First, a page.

- Date: Monday, July 14, 2008 -- 7pm
- Location: Somerville, MA
- Kitchen: Matty's Apartment
- Dining Companions: Matty and Matt
- Recipe Rating: B
One of the most valuable lessons I learned in culinary school was on the second week of class with a man named Chef Stephan. Chef Stephan was very serious, and a little scary. He would often yell at me from across the kitchen, and as I soon as I heard, "Teena..." I would brace myself. But he was an amazing chef and an excellent teacher -- there is no one who has taught me more about cooking than Chef Stephan. So it was week two of culinary school and I was a little nervous. I was making a pureed vegetable soup (easy enough!) which involved only a few new techniques (using a food mill and tamis was new to me at the time). So I diligently made my soup, then some cute garnishes out of green beans, and I was done! With an hour left in the kitchen, then only thing I had left to do was season. The idea of seasoning was pretty new to me. Sure, I understood that one usually adds salt to food. But I had never really thought too carefully about it. So I walked over to Stephan and quietly asked, "Will you help me season?" He followed me back to my station, bringing with him 10 small glass prep bowls, and lined them up in front of my pot. He filled the first little bowl with some of the unseasoned soup. He handed me a box of kosher salt and instructed me to add some to the pot. I did. We tasted it. We put some of the slightly seasoned soup in the next little bowl. "More salt?" He asked. I nodded. We went on like this for 5 or 6 more bowls, until I wasn't sure any more. He helped me decide when to stop adding salt to the pot, and then filled the remaining little bowls with soup and carefully added increasingly more salt to them. We had a spectrum of 10 bowls, from over-seasoned to under-seasoned, and all he told me was to keep tasting until I understood how to season.
I was late leaving class that day. I tasted and tasted. And it was amazing to see how more salt brought out the wonderful layers of flavor up until a crucial point after which the soup tasted salty. I have thought often about that lesson, and I have even repeated it myself with friends who wanted to learn to season. It is a truly wonderful exercise.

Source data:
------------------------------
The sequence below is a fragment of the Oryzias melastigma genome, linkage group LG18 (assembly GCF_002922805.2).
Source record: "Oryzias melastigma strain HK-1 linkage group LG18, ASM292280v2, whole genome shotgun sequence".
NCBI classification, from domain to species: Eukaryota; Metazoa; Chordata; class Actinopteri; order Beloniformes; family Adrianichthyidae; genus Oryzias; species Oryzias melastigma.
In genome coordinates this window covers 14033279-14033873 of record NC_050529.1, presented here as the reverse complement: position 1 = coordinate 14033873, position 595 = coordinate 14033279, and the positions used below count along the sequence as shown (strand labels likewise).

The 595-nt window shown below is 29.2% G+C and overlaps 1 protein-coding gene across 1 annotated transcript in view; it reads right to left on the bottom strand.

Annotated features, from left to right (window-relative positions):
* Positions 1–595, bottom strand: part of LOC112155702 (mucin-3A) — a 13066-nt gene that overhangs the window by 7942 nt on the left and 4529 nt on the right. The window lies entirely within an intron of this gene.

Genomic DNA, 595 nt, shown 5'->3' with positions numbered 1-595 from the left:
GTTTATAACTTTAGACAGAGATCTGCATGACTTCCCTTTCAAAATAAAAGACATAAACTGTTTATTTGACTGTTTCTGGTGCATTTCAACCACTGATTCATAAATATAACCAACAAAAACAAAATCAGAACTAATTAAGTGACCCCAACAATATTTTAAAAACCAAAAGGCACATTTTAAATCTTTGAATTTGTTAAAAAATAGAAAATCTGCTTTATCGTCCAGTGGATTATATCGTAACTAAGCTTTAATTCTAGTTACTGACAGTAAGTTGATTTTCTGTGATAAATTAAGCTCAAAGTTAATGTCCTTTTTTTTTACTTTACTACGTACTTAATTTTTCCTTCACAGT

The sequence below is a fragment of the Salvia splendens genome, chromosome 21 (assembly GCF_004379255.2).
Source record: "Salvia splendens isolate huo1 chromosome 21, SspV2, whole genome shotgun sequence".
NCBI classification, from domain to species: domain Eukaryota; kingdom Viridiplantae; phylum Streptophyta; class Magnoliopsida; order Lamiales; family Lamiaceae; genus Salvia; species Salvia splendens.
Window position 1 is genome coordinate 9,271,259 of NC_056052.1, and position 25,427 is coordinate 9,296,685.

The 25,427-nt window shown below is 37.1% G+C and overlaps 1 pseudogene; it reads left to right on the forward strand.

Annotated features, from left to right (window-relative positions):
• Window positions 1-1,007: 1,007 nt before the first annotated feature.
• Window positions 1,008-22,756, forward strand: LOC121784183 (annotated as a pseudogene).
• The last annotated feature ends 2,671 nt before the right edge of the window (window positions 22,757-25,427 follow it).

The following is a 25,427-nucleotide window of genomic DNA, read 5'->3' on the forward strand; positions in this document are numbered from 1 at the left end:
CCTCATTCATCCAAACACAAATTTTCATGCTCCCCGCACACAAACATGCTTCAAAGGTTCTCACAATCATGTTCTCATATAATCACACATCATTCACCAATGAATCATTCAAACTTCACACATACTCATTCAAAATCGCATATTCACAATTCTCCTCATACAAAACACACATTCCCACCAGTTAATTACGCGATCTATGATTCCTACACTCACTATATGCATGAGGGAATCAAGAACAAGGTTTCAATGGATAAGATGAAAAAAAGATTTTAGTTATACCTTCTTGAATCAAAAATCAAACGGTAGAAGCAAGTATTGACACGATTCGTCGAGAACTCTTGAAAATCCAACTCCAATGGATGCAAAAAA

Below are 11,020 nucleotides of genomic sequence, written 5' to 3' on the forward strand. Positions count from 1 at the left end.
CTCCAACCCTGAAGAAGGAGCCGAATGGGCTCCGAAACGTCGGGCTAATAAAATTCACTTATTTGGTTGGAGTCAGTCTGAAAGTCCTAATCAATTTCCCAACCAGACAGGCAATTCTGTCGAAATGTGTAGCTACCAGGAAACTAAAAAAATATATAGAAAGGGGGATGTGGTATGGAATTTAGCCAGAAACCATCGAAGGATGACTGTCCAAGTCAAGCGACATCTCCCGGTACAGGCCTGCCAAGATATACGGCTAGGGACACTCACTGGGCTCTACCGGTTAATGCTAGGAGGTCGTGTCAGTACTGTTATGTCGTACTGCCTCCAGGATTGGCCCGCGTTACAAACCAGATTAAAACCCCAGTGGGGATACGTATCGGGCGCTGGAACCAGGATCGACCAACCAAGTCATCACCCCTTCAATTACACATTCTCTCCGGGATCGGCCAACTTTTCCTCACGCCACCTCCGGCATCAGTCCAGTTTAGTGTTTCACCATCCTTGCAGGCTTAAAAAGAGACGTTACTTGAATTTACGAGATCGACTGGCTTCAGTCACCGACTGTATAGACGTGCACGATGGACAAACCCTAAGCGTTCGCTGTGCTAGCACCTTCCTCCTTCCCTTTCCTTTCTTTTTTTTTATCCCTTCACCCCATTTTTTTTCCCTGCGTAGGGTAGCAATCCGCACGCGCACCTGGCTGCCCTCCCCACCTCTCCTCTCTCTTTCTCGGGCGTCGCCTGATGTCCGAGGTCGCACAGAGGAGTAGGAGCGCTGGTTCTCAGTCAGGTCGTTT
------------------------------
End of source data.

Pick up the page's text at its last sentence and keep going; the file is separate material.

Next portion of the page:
Why do I mention this? Because this recipe called for NO SALT. There was no salt listed, there was no instruction to season (you could argue that there is always an implicit instruction to season, but The Book is actually very explicit about these things). So, like a diligent little recipe-tester, I didn't add salt. I said nothing to either Matty or Matt, but after one bite Matty turned to me and said, "Did you forget to add the salt?" I was so proud! It was a lovely observation. The dish desperately, DESPERATELY needed salt. Despite the wonderful ingredients (coconut milk, red curry paste, white wine, lime juice, etc...) the curry sauce was bland. Matty wandered off to the kitchen and returned with a big box of kosher salt. He seasoned the dish (something he has become quite good at in the last year), and it was hugely improved. I find it impossible to believe that salt was an intentional omission from this recipe, so let's just call it a typo and leave it at that. Maybe, maybe the salt in the dish was supposed to come from the fish sauce, which is indeed salty, but it wasn't enough! Other than the salt issue, this dish was fine. Mussels were steamed in a simple curry sauce that wasn't amazing but tasted pretty good (after salt was added -- sorry I just can't let it go). So as not to waste the tasty sauce, I served this with rice that the sauce could be poured over. It was a little thin for that purpose though. Certainly having a thin base is good for steaming the mussels, but perhaps after the mussels were cooked the liquid could be reduced to give a more substantial sauce. As it was, the dish was fine.
Here is the recipe.